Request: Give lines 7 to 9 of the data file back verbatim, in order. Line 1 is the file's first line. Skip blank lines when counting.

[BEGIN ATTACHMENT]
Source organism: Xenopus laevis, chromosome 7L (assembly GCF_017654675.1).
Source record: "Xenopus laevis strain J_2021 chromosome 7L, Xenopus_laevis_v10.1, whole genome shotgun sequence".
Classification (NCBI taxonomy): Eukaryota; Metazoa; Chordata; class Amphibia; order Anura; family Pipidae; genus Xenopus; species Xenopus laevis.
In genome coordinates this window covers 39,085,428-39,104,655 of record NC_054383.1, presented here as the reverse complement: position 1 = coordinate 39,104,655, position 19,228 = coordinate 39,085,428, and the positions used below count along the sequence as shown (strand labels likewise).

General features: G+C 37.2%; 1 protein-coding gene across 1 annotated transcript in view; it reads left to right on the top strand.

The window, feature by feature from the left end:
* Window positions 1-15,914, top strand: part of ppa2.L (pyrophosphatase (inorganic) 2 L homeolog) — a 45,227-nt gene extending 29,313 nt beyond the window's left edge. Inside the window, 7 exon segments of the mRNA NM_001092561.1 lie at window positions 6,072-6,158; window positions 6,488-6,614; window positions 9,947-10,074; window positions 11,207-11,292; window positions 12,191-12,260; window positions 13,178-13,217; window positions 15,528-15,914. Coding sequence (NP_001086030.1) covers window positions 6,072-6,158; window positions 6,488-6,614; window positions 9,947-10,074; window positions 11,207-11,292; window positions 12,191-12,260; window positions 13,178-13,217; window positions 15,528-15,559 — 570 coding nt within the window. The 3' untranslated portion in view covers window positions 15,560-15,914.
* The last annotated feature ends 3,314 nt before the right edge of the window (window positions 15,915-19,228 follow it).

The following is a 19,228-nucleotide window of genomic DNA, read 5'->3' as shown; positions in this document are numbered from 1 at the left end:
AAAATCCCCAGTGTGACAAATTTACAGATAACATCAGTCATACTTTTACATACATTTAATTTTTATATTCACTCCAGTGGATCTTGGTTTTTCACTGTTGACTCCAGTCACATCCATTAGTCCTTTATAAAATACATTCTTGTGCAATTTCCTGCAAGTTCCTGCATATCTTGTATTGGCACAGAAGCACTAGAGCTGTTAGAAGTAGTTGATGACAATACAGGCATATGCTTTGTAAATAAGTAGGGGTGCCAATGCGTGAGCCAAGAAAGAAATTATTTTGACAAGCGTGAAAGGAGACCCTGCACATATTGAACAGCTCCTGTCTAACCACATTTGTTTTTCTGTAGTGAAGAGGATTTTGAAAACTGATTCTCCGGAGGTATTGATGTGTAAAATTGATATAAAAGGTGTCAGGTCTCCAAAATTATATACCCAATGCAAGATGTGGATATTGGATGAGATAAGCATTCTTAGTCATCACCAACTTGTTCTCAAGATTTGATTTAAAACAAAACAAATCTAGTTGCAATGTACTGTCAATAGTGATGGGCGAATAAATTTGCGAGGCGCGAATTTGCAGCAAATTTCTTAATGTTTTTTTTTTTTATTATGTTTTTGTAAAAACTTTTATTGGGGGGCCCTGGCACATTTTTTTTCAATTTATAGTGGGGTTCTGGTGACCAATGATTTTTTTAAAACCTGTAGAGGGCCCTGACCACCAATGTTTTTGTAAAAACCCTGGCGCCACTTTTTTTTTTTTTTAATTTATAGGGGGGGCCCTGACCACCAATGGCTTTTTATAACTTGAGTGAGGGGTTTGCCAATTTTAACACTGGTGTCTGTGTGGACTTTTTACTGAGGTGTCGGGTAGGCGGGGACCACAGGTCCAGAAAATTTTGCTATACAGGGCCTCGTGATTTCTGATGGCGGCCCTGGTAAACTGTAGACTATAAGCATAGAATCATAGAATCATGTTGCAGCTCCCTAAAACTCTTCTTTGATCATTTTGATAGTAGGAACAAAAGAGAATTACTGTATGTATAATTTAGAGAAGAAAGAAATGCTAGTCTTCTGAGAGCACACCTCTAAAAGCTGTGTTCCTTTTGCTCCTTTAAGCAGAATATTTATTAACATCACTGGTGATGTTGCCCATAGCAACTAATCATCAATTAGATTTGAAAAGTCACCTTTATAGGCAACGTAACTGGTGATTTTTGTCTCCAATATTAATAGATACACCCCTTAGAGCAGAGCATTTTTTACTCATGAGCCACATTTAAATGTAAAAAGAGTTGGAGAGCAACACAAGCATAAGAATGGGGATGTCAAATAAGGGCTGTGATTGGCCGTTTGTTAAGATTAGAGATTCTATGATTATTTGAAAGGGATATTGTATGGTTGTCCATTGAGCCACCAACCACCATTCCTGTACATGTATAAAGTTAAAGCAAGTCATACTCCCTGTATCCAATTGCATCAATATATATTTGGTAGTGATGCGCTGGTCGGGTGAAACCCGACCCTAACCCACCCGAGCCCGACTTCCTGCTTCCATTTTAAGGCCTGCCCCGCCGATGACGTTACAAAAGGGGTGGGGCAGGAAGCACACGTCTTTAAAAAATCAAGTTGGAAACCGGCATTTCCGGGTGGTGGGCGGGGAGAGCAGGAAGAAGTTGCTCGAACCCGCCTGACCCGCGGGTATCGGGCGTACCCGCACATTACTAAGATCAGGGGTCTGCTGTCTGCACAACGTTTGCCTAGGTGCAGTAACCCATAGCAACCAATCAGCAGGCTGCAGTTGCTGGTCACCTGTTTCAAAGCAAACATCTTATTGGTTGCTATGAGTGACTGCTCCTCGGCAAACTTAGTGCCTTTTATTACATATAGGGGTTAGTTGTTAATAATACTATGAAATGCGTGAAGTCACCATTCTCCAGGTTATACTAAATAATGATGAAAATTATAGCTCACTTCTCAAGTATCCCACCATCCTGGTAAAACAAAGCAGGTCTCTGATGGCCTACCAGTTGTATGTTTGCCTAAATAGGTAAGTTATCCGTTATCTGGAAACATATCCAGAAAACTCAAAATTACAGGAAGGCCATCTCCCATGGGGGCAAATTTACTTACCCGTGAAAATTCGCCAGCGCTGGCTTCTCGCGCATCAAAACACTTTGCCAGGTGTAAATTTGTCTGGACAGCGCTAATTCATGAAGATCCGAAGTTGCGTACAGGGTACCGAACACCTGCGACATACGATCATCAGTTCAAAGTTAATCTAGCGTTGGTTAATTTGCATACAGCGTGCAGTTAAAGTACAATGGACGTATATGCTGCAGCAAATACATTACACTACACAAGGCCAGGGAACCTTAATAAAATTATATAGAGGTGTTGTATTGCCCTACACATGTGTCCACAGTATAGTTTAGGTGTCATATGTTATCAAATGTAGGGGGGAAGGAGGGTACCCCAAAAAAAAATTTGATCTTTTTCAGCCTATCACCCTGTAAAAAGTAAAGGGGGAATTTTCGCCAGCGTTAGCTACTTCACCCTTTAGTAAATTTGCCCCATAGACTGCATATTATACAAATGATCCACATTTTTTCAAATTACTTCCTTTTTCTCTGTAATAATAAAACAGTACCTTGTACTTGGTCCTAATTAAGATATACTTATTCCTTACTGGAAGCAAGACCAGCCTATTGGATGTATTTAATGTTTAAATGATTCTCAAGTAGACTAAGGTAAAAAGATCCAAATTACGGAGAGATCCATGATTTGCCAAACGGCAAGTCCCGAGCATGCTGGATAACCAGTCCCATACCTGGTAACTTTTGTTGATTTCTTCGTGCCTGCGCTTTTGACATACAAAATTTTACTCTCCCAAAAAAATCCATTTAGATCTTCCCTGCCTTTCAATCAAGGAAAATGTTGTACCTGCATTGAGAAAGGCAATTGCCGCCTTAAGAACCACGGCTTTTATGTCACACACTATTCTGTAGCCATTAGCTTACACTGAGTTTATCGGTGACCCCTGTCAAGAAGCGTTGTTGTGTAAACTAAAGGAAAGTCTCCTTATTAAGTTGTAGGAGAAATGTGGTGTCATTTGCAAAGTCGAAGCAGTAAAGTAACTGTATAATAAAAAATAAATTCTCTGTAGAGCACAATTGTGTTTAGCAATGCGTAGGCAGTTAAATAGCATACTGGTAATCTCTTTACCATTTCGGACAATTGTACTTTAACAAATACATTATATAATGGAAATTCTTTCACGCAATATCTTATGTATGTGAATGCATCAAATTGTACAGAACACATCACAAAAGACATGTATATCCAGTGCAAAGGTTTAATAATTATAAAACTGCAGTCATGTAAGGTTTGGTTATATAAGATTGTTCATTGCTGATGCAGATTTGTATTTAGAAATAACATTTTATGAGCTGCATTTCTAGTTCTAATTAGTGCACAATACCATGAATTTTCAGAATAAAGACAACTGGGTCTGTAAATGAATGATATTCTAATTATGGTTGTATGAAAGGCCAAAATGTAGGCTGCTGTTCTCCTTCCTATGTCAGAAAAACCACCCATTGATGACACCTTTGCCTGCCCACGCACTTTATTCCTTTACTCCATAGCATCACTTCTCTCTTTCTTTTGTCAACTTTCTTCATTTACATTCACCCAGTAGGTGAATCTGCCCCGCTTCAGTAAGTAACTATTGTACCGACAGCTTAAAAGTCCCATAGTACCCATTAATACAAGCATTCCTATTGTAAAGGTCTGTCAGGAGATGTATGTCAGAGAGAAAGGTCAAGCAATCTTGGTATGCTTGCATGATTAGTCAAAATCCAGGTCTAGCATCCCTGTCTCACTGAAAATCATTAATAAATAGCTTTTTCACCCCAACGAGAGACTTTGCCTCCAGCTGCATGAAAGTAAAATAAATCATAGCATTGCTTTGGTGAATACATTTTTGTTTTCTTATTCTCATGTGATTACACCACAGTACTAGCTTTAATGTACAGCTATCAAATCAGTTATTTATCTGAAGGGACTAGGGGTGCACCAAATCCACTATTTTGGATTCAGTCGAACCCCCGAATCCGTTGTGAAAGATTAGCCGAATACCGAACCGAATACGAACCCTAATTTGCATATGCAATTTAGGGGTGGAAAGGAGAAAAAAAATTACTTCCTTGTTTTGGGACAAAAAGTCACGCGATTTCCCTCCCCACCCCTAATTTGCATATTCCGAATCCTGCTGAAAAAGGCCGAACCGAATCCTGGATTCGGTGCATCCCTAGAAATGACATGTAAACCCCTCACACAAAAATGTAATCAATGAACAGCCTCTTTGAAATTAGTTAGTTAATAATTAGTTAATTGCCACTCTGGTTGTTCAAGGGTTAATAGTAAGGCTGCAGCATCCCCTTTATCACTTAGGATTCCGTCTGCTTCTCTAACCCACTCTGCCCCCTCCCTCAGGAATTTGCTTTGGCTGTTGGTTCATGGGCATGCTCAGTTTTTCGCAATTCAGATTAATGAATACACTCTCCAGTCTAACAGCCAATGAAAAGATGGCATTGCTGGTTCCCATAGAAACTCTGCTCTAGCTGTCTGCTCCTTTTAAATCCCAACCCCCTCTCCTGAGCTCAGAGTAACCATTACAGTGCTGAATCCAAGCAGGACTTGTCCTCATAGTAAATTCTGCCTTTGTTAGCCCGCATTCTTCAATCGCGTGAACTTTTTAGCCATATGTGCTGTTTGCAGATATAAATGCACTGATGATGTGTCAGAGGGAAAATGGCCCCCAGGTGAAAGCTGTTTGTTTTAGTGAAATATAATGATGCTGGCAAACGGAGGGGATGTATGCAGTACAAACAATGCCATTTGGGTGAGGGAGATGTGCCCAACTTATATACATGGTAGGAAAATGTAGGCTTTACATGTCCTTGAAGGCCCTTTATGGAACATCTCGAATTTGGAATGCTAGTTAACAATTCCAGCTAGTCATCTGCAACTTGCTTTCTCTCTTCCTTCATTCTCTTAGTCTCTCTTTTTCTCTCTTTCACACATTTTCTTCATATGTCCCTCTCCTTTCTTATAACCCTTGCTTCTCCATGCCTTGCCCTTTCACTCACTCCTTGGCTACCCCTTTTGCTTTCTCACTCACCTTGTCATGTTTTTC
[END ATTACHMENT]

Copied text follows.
* Window positions 1-15,914, top strand: part of ppa2.L (pyrophosphatase (inorganic) 2 L homeolog) — a 45,227-nt gene extending 29,313 nt beyond the window's left edge. Inside the window, 7 exon segments of the mRNA NM_001092561.1 lie at window positions 6,072-6,158; window positions 6,488-6,614; window positions 9,947-10,074; window positions 11,207-11,292; window positions 12,191-12,260; window positions 13,178-13,217; window positions 15,528-15,914. Coding sequence (NP_001086030.1) covers window positions 6,072-6,158; window positions 6,488-6,614; window positions 9,947-10,074; window positions 11,207-11,292; window positions 12,191-12,260; window positions 13,178-13,217; window positions 15,528-15,559 — 570 coding nt within the window. The 3' untranslated portion in view covers window positions 15,560-15,914.
* The last annotated feature ends 3,314 nt before the right edge of the window (window positions 15,915-19,228 follow it).

The following is a 19,228-nucleotide window of genomic DNA, read 5'->3' as shown; positions in this document are numbered from 1 at the left end: